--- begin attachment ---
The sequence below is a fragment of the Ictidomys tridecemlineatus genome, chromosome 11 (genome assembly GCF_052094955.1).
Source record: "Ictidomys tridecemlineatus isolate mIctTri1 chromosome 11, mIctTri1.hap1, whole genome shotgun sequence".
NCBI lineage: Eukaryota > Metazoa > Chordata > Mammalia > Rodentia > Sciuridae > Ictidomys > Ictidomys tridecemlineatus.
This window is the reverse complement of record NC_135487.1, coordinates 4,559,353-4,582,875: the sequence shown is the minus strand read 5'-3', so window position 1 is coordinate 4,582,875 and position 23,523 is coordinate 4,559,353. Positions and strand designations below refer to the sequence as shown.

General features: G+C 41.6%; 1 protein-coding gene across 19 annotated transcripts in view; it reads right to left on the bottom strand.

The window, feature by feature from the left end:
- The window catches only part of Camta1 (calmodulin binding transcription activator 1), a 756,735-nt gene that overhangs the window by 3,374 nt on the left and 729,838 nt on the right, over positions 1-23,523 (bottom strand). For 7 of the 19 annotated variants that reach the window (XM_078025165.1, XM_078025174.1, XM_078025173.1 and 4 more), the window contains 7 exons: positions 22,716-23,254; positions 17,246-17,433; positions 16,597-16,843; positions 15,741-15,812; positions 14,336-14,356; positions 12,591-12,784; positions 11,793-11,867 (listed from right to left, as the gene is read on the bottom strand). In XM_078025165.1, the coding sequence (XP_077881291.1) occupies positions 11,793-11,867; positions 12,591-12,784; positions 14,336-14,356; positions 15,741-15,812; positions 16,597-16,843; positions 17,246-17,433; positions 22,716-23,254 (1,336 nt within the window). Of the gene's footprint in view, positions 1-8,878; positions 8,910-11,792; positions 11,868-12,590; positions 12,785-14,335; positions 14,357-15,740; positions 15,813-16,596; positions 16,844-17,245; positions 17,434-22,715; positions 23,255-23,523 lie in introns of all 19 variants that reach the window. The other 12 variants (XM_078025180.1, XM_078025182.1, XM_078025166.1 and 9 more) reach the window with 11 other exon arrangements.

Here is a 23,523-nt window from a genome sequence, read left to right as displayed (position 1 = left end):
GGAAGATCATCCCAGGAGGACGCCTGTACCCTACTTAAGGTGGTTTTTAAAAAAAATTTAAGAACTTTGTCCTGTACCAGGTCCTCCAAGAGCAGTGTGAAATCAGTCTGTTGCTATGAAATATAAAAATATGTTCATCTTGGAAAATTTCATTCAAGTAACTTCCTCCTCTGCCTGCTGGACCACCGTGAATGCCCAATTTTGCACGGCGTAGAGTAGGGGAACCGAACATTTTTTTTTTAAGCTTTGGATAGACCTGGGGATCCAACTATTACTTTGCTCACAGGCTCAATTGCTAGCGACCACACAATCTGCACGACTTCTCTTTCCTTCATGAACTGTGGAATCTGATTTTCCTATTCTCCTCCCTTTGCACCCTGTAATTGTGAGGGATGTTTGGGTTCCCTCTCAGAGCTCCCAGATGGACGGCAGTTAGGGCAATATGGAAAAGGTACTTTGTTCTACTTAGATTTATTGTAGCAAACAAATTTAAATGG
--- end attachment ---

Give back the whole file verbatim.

The sequence below is a fragment of the Ictidomys tridecemlineatus genome, chromosome 11 (genome assembly GCF_052094955.1).
Source record: "Ictidomys tridecemlineatus isolate mIctTri1 chromosome 11, mIctTri1.hap1, whole genome shotgun sequence".
NCBI lineage: Eukaryota > Metazoa > Chordata > Mammalia > Rodentia > Sciuridae > Ictidomys > Ictidomys tridecemlineatus.
This window is the reverse complement of record NC_135487.1, coordinates 4,559,353-4,582,875: the sequence shown is the minus strand read 5'-3', so window position 1 is coordinate 4,582,875 and position 23,523 is coordinate 4,559,353. Positions and strand designations below refer to the sequence as shown.

General features: G+C 41.6%; 1 protein-coding gene across 19 annotated transcripts in view; it reads right to left on the bottom strand.

The window, feature by feature from the left end:
- The window catches only part of Camta1 (calmodulin binding transcription activator 1), a 756,735-nt gene that overhangs the window by 3,374 nt on the left and 729,838 nt on the right, over positions 1-23,523 (bottom strand). For 7 of the 19 annotated variants that reach the window (XM_078025165.1, XM_078025174.1, XM_078025173.1 and 4 more), the window contains 7 exons: positions 22,716-23,254; positions 17,246-17,433; positions 16,597-16,843; positions 15,741-15,812; positions 14,336-14,356; positions 12,591-12,784; positions 11,793-11,867 (listed from right to left, as the gene is read on the bottom strand). In XM_078025165.1, the coding sequence (XP_077881291.1) occupies positions 11,793-11,867; positions 12,591-12,784; positions 14,336-14,356; positions 15,741-15,812; positions 16,597-16,843; positions 17,246-17,433; positions 22,716-23,254 (1,336 nt within the window). Of the gene's footprint in view, positions 1-8,878; positions 8,910-11,792; positions 11,868-12,590; positions 12,785-14,335; positions 14,357-15,740; positions 15,813-16,596; positions 16,844-17,245; positions 17,434-22,715; positions 23,255-23,523 lie in introns of all 19 variants that reach the window. The other 12 variants (XM_078025180.1, XM_078025182.1, XM_078025166.1 and 9 more) reach the window with 11 other exon arrangements.

Here is a 23,523-nt window from a genome sequence, read left to right as displayed (position 1 = left end):
GGAAGATCATCCCAGGAGGACGCCTGTACCCTACTTAAGGTGGTTTTTAAAAAAAATTTAAGAACTTTGTCCTGTACCAGGTCCTCCAAGAGCAGTGTGAAATCAGTCTGTTGCTATGAAATATAAAAATATGTTCATCTTGGAAAATTTCATTCAAGTAACTTCCTCCTCTGCCTGCTGGACCACCGTGAATGCCCAATTTTGCACGGCGTAGAGTAGGGGAACCGAACATTTTTTTTTTAAGCTTTGGATAGACCTGGGGATCCAACTATTACTTTGCTCACAGGCTCAATTGCTAGCGACCACACAATCTGCACGACTTCTCTTTCCTTCATGAACTGTGGAATCTGATTTTCCTATTCTCCTCCCTTTGCACCCTGTAATTGTGAGGGATGTTTGGGTTCCCTCTCAGAGCTCCCAGATGGACGGCAGTTAGGGCAATATGGAAAAGGTACTTTGTTCTACTTAGATTTATTGTAGCAAACAAATTTAAATGG